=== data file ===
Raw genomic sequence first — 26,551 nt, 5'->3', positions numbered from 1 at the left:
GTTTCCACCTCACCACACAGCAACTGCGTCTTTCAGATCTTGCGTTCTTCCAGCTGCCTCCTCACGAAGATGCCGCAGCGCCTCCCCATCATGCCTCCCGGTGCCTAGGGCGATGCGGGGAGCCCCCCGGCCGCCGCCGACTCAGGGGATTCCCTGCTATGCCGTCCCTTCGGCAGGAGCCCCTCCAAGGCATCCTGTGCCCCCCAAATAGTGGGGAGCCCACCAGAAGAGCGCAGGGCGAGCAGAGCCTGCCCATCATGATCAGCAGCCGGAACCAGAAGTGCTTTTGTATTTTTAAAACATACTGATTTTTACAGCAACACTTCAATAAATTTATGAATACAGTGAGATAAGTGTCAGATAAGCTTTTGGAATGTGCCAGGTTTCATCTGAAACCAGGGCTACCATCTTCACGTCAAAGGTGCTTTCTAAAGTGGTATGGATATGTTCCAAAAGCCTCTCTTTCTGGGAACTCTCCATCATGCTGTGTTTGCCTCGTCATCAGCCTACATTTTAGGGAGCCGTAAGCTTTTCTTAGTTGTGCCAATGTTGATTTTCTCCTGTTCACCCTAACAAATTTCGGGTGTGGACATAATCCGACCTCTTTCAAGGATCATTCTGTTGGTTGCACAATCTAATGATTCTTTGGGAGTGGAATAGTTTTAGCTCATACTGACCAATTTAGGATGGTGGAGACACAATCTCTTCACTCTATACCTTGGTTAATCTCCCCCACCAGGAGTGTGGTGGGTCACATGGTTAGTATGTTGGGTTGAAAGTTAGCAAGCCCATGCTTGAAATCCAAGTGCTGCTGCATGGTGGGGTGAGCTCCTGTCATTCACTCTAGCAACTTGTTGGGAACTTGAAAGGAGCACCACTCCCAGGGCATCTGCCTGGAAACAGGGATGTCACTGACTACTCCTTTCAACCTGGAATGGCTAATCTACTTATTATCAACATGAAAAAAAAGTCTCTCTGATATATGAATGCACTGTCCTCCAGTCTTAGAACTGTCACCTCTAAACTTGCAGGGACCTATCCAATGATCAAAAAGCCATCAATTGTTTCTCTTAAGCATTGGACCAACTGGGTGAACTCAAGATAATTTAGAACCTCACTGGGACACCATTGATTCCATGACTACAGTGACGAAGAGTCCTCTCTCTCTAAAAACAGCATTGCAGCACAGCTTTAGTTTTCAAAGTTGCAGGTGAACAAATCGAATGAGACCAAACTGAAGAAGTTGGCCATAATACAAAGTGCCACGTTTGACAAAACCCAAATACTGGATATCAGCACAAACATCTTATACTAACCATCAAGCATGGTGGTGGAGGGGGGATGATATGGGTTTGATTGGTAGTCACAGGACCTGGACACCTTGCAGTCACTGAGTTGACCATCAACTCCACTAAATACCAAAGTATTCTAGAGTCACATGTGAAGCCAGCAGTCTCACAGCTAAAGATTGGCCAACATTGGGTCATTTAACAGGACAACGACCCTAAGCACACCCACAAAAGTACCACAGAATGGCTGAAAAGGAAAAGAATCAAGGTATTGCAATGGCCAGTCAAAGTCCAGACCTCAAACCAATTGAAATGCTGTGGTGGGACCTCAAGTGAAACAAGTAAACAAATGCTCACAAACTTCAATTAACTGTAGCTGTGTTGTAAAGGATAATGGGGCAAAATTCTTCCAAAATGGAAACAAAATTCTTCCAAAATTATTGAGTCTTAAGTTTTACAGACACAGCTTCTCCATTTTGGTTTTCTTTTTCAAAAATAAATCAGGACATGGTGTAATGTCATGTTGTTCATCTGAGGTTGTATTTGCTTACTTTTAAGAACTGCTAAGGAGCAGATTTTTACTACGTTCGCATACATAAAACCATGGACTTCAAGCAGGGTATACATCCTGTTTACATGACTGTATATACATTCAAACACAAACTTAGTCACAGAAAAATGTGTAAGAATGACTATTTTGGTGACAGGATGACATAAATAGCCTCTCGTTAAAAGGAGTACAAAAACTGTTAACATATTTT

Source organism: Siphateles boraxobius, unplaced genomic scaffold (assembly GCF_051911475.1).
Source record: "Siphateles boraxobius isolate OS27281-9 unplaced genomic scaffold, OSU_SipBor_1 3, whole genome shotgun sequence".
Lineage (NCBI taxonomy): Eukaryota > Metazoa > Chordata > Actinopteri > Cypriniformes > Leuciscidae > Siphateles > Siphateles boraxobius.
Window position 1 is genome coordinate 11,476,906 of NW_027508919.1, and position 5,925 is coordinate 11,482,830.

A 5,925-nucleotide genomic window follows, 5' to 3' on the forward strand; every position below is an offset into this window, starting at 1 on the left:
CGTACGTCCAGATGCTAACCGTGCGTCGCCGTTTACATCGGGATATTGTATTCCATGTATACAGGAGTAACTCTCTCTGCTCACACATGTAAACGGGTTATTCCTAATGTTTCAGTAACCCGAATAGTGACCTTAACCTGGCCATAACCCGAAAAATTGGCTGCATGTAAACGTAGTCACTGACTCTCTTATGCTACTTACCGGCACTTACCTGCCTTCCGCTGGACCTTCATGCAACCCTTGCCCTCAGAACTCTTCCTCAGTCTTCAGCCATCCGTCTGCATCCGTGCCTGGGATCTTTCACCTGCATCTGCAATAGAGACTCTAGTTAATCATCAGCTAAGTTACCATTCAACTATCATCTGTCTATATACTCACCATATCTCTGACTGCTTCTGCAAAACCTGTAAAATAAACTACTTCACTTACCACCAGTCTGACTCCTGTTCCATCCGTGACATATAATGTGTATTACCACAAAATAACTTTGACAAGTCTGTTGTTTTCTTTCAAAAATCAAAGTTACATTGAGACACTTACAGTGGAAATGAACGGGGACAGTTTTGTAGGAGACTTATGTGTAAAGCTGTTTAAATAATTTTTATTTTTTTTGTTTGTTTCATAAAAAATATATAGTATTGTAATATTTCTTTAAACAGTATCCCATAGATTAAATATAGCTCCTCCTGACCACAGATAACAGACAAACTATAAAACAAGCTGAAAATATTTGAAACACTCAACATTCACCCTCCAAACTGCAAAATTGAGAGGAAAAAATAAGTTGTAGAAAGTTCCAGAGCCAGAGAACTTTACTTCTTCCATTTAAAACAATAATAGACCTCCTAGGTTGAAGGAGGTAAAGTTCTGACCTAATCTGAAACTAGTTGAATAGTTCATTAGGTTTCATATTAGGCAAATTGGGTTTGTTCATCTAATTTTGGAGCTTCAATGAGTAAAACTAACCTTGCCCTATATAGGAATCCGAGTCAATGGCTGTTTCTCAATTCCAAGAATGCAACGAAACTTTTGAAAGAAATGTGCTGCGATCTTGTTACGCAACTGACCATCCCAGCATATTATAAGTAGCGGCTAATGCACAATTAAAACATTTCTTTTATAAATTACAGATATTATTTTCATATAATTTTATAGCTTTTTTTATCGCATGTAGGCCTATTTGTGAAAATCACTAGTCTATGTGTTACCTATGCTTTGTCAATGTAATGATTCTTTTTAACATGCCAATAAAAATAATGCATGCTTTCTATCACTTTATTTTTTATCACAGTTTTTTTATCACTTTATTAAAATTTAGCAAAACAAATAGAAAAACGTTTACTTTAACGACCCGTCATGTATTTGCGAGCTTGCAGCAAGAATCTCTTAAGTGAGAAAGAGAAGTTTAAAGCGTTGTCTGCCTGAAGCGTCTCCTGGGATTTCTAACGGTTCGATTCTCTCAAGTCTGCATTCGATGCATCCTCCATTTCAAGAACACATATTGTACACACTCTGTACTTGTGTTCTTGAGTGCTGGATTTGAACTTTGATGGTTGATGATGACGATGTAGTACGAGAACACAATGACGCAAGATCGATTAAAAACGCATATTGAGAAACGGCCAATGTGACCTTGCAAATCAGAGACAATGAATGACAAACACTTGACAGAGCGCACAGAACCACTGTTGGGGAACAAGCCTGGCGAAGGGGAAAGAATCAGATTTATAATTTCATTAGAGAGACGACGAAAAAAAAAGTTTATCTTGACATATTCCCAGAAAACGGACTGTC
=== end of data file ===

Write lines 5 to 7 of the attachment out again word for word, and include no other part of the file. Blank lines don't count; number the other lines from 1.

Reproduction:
Lineage (NCBI taxonomy): Eukaryota > Metazoa > Chordata > Actinopteri > Cypriniformes > Leuciscidae > Siphateles > Siphateles boraxobius.
Window position 1 is genome coordinate 11,476,906 of NW_027508919.1, and position 5,925 is coordinate 11,482,830.

A 5,925-nucleotide genomic window follows, 5' to 3' on the forward strand; every position below is an offset into this window, starting at 1 on the left: